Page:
Monday, 26 July 2010
ON THE ROAD AGAIN
I have said this before and I'm saying it again. Distance runners amaze me...and this time, I'm including myself among them. No, I have not grown a big head.
I ran the San Francisco Half Marathon yesterday. My first official "event" since last December 7th, when I wrapped up the 12 Months/12 Marathons thing in Santa Barbara. I've been signed up for a three other races so far this year but, for varied reasons have bagged on them. I was signed up for the full marathon yesterday, but because of a nagging heel spur did not feel adequately trained to do 26. So, last minute, I switched to the half.
Went to lay out my "stuff" the night before...including my Big G singlet. It's the uniform of my beloved, goofy running club, Goon Squad Runners, in Boston. It's an XL. Turns out, after not running for months, I'd put on a few. Sadly, the Big G was not going along on this ride. I have ordered a new Big G singlet. It's black. Black's slimming, right?
I went in hopeful of rekindling some of the fire I needed to pull myself through last year's challenge. I've been trying to reconnect with why I want to be a distance runner, for the last couple of months.
It was a chilly morning in San Francisco. The weather experts tell us this is the coldest summer in the City for nearly forty years. The shuttle bus to the start at Spreckles Lake in Golden Gate Park dropped us off at about 6:50. Start was set for 8:15. I spent much of that time in porta-potty lines. I learned a long time ago that the first thing to do in the race start area is to get in the potty line. Then, when you come out, get back into the line, and do it all again.
I have done the full marathon in San Francisco three times, so it's a course I'm not unfamiliar with. That said, how I forgot about the hill that is Golden Gate Park from Ocean Beach to Stanyan Street, I will never know. For a better look, check this elevation chart for the first seven miles.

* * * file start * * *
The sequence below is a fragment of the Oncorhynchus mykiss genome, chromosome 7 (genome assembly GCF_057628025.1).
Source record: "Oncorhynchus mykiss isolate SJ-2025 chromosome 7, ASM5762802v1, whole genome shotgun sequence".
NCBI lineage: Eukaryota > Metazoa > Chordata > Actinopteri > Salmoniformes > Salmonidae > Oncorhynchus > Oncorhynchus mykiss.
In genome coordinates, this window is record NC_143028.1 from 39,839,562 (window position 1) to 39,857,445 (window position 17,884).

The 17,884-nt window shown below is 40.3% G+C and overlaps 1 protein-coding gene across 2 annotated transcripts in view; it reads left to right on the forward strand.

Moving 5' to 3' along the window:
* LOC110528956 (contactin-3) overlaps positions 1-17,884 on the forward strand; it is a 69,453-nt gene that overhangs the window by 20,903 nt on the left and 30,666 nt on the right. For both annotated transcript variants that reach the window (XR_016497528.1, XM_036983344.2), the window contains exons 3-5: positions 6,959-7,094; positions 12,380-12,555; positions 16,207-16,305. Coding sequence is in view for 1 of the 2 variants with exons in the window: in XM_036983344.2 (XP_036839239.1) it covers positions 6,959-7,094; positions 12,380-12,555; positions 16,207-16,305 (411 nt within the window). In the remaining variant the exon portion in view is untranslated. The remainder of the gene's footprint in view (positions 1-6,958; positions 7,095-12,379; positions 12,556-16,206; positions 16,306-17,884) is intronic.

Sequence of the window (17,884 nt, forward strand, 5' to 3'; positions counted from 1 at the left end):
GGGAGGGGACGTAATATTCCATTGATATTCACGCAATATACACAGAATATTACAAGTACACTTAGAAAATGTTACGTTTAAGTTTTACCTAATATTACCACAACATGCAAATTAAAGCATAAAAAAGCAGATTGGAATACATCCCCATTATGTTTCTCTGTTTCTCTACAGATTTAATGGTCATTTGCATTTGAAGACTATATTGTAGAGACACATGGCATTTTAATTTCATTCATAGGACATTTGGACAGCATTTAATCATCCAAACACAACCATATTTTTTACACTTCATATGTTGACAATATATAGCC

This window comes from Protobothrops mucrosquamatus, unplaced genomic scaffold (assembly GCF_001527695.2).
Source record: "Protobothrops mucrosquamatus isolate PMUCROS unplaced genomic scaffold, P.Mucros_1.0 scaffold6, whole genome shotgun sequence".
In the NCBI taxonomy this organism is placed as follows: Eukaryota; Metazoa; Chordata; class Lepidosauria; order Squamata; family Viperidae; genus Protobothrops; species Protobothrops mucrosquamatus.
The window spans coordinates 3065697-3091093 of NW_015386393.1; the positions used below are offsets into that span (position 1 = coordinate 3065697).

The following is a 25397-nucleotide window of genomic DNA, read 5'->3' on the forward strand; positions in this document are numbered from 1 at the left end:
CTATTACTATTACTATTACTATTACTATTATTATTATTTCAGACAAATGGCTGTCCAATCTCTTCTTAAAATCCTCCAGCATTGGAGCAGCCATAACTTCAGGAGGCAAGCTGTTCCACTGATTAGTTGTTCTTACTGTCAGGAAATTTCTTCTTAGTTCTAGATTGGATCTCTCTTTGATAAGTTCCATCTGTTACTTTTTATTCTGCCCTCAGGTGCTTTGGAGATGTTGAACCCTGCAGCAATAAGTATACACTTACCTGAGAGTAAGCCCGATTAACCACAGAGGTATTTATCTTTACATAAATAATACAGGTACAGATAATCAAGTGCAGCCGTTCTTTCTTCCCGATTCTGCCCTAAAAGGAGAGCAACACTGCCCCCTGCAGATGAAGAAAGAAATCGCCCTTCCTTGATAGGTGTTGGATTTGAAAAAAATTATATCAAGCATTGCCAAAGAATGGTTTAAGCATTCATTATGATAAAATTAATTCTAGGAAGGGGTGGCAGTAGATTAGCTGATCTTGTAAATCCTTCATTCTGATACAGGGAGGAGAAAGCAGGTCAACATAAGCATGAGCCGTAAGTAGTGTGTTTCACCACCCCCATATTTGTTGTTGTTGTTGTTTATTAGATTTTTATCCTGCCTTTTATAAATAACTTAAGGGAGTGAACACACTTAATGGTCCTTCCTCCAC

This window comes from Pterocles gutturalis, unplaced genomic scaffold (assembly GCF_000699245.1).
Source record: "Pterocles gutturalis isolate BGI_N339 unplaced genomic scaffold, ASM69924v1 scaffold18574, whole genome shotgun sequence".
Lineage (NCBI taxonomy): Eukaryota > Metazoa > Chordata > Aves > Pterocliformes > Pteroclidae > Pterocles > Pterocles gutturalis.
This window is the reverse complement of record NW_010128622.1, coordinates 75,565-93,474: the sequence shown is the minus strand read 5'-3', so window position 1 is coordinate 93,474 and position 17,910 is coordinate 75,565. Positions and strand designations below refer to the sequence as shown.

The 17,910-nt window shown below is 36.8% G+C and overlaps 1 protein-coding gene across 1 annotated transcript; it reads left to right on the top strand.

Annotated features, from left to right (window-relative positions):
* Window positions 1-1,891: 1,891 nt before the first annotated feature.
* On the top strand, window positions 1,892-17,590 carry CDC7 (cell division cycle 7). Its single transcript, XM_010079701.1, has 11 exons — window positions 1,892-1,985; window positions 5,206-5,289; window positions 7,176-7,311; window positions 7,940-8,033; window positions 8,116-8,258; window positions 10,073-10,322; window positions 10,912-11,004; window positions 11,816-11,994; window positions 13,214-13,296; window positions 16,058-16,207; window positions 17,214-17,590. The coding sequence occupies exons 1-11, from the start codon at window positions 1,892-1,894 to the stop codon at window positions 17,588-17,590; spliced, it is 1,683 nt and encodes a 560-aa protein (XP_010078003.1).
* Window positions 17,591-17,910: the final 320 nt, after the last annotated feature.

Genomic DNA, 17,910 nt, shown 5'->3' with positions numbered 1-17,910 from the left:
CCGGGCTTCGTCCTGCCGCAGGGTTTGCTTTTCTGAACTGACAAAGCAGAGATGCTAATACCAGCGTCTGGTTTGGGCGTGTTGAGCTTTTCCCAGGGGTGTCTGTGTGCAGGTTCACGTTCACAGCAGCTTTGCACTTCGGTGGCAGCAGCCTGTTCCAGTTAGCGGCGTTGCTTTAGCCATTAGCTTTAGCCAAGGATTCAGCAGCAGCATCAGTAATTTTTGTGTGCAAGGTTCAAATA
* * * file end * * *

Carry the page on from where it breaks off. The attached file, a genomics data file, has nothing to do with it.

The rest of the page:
It didn't take long for the near non-stop climbing to take its toll. Checked my Garmin on numerous occasions, and discovered each time that my heart certainly was getting a workout. My normal is about 155 during training runs, except when doing speed work and hill repeats. Seems as though it was close to 170 for most of these 13.1 miles.
Coming out of the tunnel at the east end of the park, and stepping into the Haight, I breathed my first sigh of relief. From here on it's mostly flat with a couple of awesome declines. I can honestly say the first time I felt good yesterday was near-tumbling down Haight Street toward Divisadero. The second time was a few blocks farther on, crossing Market, heading downhill into the Mission.
At this point it was all about just doing it. My heel spur had paid a return visit at about mile five, and nagged all the way to the end. I was thankful I was not running in my VFF's, as my heel needed the padding of my hefty Brooks Beasts.
I wore my iPod this race, but didn't use it. I didn't want to add any more time to my finish by stopping to insert the earbuds or select the tracks. I just wanted it to be over. So, I had a lot of time to think. I noticed the other runners. I was feeling the pain of the marathoners I was passing. They were at mile 20...I was at 10. I hurt for them...but was well aware of the conversations they were probably having in their heads at that time. Trying to keep themselves going, and pulling it off. I told myself to just shut up.
My favorite marathoners have always been the one's who've done their first...and STILL decide to do another. My second favorites, are those who've never gone that far and have decided to give it a shot. Yesterday reminded me what a challenge distance running is. When I blissfully finished my 13.1 I tried for a moment to remember what it was like going twice that far...thirty times over the last nine years. I can not remember.
It was about this time that I realized that Greek dude who did the distance from Marathon to Athens, kicking off this whole craze, only did it once...and died at the end. I've gone the distance thirty times...and am signed up to run Athens this year. And, he's the legend? WTH? Kidding.
I'm not sure I found any answers yesterday to how or why I should keep doing this. But running beneath the "Finish" banner again did feel like hooking back up with a dear, dear friend.